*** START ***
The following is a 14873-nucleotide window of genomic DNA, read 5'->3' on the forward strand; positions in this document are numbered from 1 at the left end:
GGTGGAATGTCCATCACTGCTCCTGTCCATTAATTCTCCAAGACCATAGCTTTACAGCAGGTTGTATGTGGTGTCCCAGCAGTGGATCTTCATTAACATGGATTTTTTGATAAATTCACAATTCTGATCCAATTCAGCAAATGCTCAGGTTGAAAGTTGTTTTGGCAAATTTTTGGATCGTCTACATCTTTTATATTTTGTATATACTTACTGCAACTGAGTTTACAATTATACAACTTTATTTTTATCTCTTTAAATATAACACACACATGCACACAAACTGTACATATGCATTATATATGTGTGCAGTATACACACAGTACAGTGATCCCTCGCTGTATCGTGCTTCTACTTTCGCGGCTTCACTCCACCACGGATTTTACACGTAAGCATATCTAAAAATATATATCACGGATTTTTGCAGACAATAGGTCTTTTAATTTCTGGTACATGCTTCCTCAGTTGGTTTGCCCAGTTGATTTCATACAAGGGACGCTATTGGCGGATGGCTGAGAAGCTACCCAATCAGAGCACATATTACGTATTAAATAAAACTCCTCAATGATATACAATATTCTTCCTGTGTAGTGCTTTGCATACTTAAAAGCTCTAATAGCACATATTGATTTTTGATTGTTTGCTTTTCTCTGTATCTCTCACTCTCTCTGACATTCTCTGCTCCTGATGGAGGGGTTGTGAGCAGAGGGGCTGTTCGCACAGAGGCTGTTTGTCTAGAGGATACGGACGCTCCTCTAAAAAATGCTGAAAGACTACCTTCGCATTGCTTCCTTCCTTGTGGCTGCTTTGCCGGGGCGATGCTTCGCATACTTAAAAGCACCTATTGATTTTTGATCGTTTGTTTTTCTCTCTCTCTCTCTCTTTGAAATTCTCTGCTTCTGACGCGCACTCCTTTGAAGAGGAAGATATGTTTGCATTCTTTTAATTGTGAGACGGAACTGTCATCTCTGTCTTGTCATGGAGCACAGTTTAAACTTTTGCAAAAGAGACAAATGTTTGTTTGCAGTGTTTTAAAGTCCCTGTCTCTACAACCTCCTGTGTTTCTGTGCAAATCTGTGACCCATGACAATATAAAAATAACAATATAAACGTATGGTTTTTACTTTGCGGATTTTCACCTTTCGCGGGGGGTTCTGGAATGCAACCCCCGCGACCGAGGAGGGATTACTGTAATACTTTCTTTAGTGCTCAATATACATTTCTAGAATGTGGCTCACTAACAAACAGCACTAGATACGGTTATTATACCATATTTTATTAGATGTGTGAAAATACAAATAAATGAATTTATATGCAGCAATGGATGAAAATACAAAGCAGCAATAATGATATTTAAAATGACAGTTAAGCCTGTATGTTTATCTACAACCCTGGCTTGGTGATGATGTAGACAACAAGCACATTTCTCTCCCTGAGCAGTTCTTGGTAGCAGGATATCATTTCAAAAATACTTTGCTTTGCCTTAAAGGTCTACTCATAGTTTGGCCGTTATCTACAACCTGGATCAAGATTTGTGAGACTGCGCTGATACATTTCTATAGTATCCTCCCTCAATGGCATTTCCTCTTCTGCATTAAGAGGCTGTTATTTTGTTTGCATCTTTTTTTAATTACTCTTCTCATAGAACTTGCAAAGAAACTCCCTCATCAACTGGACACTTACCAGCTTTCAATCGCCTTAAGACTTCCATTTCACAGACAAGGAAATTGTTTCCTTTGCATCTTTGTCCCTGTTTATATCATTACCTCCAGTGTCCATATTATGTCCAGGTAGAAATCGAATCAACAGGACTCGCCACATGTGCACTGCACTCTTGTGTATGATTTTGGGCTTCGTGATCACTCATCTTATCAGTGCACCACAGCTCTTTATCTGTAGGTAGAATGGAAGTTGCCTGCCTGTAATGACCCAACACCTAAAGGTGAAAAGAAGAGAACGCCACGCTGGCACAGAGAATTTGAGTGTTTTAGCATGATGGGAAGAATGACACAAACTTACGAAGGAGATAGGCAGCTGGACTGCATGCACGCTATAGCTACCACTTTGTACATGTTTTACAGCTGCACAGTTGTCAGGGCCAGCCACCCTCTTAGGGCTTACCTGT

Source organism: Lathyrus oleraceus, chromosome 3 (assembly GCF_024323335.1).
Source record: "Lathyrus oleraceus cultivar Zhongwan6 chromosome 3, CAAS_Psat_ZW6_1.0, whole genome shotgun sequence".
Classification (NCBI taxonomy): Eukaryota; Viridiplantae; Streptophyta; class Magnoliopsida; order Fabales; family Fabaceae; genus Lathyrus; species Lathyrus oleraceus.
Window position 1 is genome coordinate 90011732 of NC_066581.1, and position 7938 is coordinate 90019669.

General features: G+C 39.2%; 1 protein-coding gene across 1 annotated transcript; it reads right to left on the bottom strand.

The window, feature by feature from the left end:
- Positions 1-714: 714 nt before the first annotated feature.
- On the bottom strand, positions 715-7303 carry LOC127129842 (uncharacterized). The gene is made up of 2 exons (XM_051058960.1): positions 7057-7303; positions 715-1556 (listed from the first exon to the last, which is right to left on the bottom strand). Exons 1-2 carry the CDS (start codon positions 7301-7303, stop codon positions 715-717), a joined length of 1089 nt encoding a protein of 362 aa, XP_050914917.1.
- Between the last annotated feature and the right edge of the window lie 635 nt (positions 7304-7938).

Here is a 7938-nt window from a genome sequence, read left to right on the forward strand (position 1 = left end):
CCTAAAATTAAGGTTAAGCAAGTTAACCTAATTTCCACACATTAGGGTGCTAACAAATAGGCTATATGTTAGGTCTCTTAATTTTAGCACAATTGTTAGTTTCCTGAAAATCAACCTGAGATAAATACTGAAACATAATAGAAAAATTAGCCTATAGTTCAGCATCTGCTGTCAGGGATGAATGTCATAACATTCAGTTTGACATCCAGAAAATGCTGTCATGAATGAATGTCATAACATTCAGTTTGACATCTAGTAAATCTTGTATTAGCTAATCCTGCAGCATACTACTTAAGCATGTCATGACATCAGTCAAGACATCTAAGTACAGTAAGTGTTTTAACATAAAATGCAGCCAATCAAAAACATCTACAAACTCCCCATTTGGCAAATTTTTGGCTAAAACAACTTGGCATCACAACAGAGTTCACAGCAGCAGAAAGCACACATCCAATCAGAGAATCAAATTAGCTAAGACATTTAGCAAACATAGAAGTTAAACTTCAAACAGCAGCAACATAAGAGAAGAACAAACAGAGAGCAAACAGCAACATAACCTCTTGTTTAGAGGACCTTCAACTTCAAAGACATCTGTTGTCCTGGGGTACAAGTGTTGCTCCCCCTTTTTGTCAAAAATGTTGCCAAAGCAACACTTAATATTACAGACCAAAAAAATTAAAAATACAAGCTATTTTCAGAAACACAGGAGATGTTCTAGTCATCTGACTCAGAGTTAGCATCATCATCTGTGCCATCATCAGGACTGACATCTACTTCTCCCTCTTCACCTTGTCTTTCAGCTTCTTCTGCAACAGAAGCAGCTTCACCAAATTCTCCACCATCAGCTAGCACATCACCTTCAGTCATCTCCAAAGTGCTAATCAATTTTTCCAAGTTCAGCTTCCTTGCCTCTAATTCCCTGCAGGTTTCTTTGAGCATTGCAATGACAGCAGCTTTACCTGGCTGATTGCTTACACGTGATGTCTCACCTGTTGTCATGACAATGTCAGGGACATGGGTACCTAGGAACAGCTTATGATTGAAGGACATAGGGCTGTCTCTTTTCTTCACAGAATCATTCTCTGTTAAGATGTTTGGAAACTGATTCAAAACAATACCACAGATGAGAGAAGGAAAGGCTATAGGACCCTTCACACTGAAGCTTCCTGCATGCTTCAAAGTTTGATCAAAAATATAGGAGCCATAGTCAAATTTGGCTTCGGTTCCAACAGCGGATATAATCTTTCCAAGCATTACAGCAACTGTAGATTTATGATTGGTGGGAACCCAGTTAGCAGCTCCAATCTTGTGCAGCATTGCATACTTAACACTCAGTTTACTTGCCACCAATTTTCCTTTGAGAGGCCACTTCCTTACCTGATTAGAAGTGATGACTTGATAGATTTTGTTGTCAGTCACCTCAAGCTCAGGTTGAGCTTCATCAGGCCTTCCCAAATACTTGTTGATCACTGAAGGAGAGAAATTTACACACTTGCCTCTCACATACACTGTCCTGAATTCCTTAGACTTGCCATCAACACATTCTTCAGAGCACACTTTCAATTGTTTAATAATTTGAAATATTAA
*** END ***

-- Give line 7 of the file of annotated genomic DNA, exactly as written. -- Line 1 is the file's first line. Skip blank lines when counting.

General features: G+C 39.2%; 1 protein-coding gene across 1 annotated transcript; it reads right to left on the bottom strand.